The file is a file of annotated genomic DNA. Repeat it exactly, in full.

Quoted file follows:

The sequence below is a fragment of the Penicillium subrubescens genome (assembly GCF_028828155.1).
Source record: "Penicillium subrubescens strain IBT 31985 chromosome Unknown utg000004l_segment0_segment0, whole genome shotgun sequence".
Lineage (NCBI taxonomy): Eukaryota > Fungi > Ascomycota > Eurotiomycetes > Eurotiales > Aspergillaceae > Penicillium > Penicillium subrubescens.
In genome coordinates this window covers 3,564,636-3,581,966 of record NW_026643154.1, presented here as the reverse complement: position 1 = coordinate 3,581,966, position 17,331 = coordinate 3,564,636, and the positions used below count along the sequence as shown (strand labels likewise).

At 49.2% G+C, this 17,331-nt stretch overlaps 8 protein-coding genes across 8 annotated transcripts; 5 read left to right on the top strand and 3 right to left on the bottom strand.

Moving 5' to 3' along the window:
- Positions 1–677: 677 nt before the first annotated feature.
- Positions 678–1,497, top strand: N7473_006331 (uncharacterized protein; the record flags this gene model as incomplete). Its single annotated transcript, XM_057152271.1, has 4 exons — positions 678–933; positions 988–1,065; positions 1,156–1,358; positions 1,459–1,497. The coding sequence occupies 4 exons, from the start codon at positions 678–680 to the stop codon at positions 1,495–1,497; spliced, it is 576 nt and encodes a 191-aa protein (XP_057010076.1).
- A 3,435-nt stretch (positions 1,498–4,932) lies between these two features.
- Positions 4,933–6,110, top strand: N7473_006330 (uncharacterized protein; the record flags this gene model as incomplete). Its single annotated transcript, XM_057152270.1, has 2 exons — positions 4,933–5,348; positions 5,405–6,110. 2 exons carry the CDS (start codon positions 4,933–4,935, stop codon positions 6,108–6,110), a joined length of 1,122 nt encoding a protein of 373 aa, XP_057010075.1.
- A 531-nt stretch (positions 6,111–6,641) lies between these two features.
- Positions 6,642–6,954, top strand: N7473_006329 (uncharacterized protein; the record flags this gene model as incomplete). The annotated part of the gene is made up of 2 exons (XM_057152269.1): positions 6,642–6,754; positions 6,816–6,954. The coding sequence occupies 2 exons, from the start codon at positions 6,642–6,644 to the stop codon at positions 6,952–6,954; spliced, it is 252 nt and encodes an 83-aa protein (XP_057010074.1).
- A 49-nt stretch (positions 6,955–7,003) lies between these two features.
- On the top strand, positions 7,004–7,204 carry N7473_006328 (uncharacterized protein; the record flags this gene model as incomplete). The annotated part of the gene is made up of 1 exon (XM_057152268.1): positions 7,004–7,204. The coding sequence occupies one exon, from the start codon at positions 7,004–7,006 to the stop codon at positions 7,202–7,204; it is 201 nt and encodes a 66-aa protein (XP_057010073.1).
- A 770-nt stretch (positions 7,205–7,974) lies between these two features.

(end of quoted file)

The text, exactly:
The sequence below is a fragment of the Penicillium subrubescens genome (assembly GCF_028828155.1).
Source record: "Penicillium subrubescens strain IBT 31985 chromosome Unknown utg000004l_segment0_segment0, whole genome shotgun sequence".
Lineage (NCBI taxonomy): Eukaryota > Fungi > Ascomycota > Eurotiomycetes > Eurotiales > Aspergillaceae > Penicillium > Penicillium subrubescens.
In genome coordinates this window covers 3,564,636-3,581,966 of record NW_026643154.1, presented here as the reverse complement: position 1 = coordinate 3,581,966, position 17,331 = coordinate 3,564,636, and the positions used below count along the sequence as shown (strand labels likewise).

At 49.2% G+C, this 17,331-nt stretch overlaps 8 protein-coding genes across 8 annotated transcripts; 5 read left to right on the top strand and 3 right to left on the bottom strand.

Moving 5' to 3' along the window:
- Positions 1–677: 677 nt before the first annotated feature.
- Positions 678–1,497, top strand: N7473_006331 (uncharacterized protein; the record flags this gene model as incomplete). Its single annotated transcript, XM_057152271.1, has 4 exons — positions 678–933; positions 988–1,065; positions 1,156–1,358; positions 1,459–1,497. The coding sequence occupies 4 exons, from the start codon at positions 678–680 to the stop codon at positions 1,495–1,497; spliced, it is 576 nt and encodes a 191-aa protein (XP_057010076.1).
- A 3,435-nt stretch (positions 1,498–4,932) lies between these two features.
- Positions 4,933–6,110, top strand: N7473_006330 (uncharacterized protein; the record flags this gene model as incomplete). Its single annotated transcript, XM_057152270.1, has 2 exons — positions 4,933–5,348; positions 5,405–6,110. 2 exons carry the CDS (start codon positions 4,933–4,935, stop codon positions 6,108–6,110), a joined length of 1,122 nt encoding a protein of 373 aa, XP_057010075.1.
- A 531-nt stretch (positions 6,111–6,641) lies between these two features.
- Positions 6,642–6,954, top strand: N7473_006329 (uncharacterized protein; the record flags this gene model as incomplete). The annotated part of the gene is made up of 2 exons (XM_057152269.1): positions 6,642–6,754; positions 6,816–6,954. The coding sequence occupies 2 exons, from the start codon at positions 6,642–6,644 to the stop codon at positions 6,952–6,954; spliced, it is 252 nt and encodes an 83-aa protein (XP_057010074.1).
- A 49-nt stretch (positions 6,955–7,003) lies between these two features.
- On the top strand, positions 7,004–7,204 carry N7473_006328 (uncharacterized protein; the record flags this gene model as incomplete). The annotated part of the gene is made up of 1 exon (XM_057152268.1): positions 7,004–7,204. The coding sequence occupies one exon, from the start codon at positions 7,004–7,006 to the stop codon at positions 7,202–7,204; it is 201 nt and encodes a 66-aa protein (XP_057010073.1).
- A 770-nt stretch (positions 7,205–7,974) lies between these two features.